'Soldier's Heart' strikes deep into painful territory
Sgt. Casey Johnson is a strong, well-organized, fearless woman.
When we first meet her, the 30-year-old Marine is preparing to leave for a six-month tour of duty in Iraq.
She has prepared a meticulous plan and a detailed schedule for her mother, who will take care of Casey's 10-year-old son, Sean, right down to dates, filled-out forms and signed checks to register him up for next spring's baseball team.
Six months later, she returns home a very different woman, physically and emotionally scarred, not just by assaults from enemy combatants, but by those of her fellow soldiers.
“Soldier's Heart,” Shadyside resident Tammy Ryan's latest play, moves between the past and present in Casey's home somewhere in Western Pennsylvania and the combat zones of Iraq, as it examines the events that changed Casey and their effect on her life and the lives of those around her.
The drama is having its world premiere Sept. 26 to Oct. 13 as a production of The Rep, Point Park University's professional theater company.
For several years, Ryan had wanted to write a play about the effect ongoing wars had on families with people serving in the military.
“You can't not think about it,” Ryan says. When reports began surfacing about women in the military being sexually assaulted by other soldiers, she narrowed her focus.
“Not writing about sexual assault would be turning a blind eye to it,” Ryan says.
She also became interested in women who have to leave their kids while serving in combat.
“I'm in awe that they are able to do that. But what is the impact on them?” she asks.
The result is an ultimately hopeful play that examines trauma, a variety of dysfunctional behaviors and how that cycle can be broken. All seven of the drama's characters are recovering from or living with some trauma or dysfunction.
Margie, Casey's mom, is a recovered alcoholic. Kevin, Casey's ex-husband and father to Sean, is an ex-Marine who is dealing with his own post-traumatic-stress disorder. Her battle-hardened military comrades and her commanding officers are callous, manipulative or uncaring.
Young Sean just can't understand what's happened to his warm, supportive mother and why she avoids him.
“There are things we perpetuate and things we have control over,” Ryan says. “If we err on the side of love and compassion, the damage is not irreversible.”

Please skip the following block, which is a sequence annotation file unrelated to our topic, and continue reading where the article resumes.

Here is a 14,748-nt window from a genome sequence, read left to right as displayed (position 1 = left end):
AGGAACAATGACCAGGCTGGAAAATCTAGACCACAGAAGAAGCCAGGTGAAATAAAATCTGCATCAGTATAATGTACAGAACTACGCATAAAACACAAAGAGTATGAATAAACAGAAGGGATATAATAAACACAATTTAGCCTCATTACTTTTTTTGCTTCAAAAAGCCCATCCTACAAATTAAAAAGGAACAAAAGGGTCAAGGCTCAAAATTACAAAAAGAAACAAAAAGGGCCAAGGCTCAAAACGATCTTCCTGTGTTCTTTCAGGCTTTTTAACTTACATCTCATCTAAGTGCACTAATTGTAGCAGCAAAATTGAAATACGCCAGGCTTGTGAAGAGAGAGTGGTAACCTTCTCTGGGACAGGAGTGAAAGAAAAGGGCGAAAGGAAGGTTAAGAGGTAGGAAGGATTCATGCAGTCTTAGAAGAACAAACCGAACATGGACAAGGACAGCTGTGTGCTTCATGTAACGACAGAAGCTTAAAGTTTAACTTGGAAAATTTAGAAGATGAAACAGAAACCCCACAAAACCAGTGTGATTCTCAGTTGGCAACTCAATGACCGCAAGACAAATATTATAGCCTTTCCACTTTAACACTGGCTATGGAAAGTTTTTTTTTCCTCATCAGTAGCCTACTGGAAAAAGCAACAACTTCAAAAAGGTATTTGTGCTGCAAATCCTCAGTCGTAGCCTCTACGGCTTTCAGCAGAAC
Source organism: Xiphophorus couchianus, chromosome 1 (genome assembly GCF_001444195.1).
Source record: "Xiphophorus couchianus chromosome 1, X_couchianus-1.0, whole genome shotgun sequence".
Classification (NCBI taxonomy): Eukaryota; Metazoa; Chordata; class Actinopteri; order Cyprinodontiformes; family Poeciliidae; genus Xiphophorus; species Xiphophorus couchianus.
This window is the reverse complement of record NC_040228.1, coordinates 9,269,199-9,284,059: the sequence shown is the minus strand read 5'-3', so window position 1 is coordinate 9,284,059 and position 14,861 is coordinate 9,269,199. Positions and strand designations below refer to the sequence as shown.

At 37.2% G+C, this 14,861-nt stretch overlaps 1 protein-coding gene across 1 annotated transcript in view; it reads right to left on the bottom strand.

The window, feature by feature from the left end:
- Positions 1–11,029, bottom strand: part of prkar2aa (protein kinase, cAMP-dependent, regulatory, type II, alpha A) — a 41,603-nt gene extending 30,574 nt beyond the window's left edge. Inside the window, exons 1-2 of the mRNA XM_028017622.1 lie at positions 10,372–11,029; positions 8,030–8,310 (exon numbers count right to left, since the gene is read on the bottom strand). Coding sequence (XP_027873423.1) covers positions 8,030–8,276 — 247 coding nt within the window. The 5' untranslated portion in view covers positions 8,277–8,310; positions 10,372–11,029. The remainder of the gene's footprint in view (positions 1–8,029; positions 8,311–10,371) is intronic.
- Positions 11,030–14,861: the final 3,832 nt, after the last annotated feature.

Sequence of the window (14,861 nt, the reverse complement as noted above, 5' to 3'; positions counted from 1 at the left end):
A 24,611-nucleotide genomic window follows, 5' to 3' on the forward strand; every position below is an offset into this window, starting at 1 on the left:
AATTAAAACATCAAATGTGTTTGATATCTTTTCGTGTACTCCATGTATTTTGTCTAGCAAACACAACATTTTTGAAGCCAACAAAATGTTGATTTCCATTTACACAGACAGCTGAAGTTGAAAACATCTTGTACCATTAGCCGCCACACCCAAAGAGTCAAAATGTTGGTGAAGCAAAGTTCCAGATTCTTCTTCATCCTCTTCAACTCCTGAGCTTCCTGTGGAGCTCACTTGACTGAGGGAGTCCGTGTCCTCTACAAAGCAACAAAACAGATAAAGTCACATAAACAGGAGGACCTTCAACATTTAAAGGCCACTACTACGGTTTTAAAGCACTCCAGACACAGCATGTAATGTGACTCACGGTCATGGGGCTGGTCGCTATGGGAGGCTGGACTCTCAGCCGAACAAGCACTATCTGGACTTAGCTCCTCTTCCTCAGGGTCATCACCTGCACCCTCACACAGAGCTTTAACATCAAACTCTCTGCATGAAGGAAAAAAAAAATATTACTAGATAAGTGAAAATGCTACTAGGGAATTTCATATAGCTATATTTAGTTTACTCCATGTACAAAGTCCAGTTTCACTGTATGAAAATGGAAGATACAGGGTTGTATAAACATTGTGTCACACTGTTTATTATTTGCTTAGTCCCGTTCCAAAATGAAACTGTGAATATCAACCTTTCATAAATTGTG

Ryan credits her close relationship with the Pittsburgh Playhouse for giving her the support to write “Soldier's Heart.”
It is the eighth of Ryan's plays to be produced at the Pittsburgh Playhouse.
“The Playhouse has committed to me as an artist and not just for one play,” she says. “It's what every playwright wants to have: a home where I can develop my work. If I didn't have the Playhouse, I wouldn't have written half of them or had the courage to write this one.”
Alice T. Carter is the theater critic for Trib Total Media. She can be reached at 412-320-7808 or firstname.lastname@example.org.
Show commenting policy
TribLive commenting policy
You are solely responsible for your comments and by using TribLive.com you agree to our Terms of Service.
We moderate comments. Our goal is to provide substantive commentary for a general readership. By screening submissions, we provide a space where readers can share intelligent and informed commentary that enhances the quality of our news and information.
While most comments will be posted if they are on-topic and not abusive, moderating decisions are subjective. We will make them as carefully and consistently as we can. Because of the volume of reader comments, we cannot review individual moderation decisions with readers.
We value thoughtful comments representing a range of views that make their point quickly and politely. We make an effort to protect discussions from repeated comments either by the same reader or different readers.
We follow the same standards for taste as the daily newspaper. A few things we won't tolerate: personal attacks, obscenity, vulgarity, profanity (including expletives and letters followed by dashes), commercial promotion, impersonations, incoherence, proselytizing and SHOUTING. Don't include URLs to Web sites.
We do not edit comments. They are either approved or deleted. We reserve the right to edit a comment that is quoted or excerpted in an article. In this case, we may fix spelling and punctuation.
We welcome strong opinions and criticism of our work, but we don't want comments to become bogged down with discussions of our policies and we will moderate accordingly.
We appreciate it when readers and people quoted in articles or blog posts point out errors of fact or emphasis and will investigate all assertions. But these suggestions should be sent via e-mail. To avoid distracting other readers, we won't publish comments that suggest a correction. Instead, corrections will be made in a blog post or in an article.
- Ray Rice wins appeal, suspension vacated
- UPMC researcher died of acute cyanide poisoning, medical examiner says
- Icy roads cause accidents, slow traffic across Western Pa.
- Photo of suspect in Greendale Tavern burglary/fire released
- No decision yet on charges against elderly driver who struck and killed pregnant woman
- Witnesses help identify 2nd teen charged in killing Andre Roberts
- Police still looking for man suspected of robbing 2 people at knifepoint in Ambridge
- Stakes high as ex-Saints receiver Moore faces his former team
- Northern Cambria man accused of attempted rape
- Earlier openings make Black Friday shopping easier for bargain-hunters
- Steelers notebook: Injury to RT Gilbert opens door for Adams to start